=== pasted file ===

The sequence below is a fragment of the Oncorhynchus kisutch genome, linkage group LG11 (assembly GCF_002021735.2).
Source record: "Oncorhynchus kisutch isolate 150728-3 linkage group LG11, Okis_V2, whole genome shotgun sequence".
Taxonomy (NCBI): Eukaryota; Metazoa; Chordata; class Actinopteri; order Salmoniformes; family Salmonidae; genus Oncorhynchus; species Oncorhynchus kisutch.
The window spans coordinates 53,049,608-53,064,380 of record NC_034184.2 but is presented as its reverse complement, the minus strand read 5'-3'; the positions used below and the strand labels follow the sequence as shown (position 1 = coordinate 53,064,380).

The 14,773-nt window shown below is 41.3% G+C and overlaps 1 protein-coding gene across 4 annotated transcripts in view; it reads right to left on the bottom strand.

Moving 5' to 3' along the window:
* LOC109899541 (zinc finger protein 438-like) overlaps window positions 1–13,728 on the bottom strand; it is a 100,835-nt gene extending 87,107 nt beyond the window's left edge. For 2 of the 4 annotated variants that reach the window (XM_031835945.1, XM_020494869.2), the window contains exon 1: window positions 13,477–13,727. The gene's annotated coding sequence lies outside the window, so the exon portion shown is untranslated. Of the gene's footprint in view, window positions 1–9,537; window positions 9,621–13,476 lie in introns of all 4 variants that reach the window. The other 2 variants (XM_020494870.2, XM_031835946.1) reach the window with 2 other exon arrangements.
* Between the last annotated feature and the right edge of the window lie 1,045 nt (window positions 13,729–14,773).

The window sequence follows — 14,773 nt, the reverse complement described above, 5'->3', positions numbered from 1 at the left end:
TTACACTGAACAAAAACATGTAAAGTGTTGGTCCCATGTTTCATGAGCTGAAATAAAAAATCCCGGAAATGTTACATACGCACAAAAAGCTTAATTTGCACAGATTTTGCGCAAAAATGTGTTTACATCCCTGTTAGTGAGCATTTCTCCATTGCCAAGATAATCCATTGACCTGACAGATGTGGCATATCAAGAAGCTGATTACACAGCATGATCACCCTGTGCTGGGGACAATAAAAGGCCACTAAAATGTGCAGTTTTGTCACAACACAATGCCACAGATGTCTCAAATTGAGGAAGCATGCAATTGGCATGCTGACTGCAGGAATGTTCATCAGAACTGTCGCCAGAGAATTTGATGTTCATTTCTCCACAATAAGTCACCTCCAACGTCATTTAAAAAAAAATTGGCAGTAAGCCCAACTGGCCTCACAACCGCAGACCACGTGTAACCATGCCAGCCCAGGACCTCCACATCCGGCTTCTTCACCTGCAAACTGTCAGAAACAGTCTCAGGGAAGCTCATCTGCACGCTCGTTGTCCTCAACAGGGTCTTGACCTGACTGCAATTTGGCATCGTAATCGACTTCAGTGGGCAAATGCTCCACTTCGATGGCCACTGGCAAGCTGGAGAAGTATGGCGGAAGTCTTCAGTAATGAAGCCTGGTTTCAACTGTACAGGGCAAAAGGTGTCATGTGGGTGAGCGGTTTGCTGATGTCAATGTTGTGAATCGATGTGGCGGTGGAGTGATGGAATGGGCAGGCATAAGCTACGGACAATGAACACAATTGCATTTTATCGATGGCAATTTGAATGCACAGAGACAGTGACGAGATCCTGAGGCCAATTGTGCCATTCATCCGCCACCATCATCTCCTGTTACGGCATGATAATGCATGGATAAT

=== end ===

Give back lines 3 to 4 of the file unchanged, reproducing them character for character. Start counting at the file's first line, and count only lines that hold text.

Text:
Taxonomy (NCBI): Eukaryota; Metazoa; Chordata; class Actinopteri; order Salmoniformes; family Salmonidae; genus Oncorhynchus; species Oncorhynchus kisutch.
The window spans coordinates 53,049,608-53,064,380 of record NC_034184.2 but is presented as its reverse complement, the minus strand read 5'-3'; the positions used below and the strand labels follow the sequence as shown (position 1 = coordinate 53,064,380).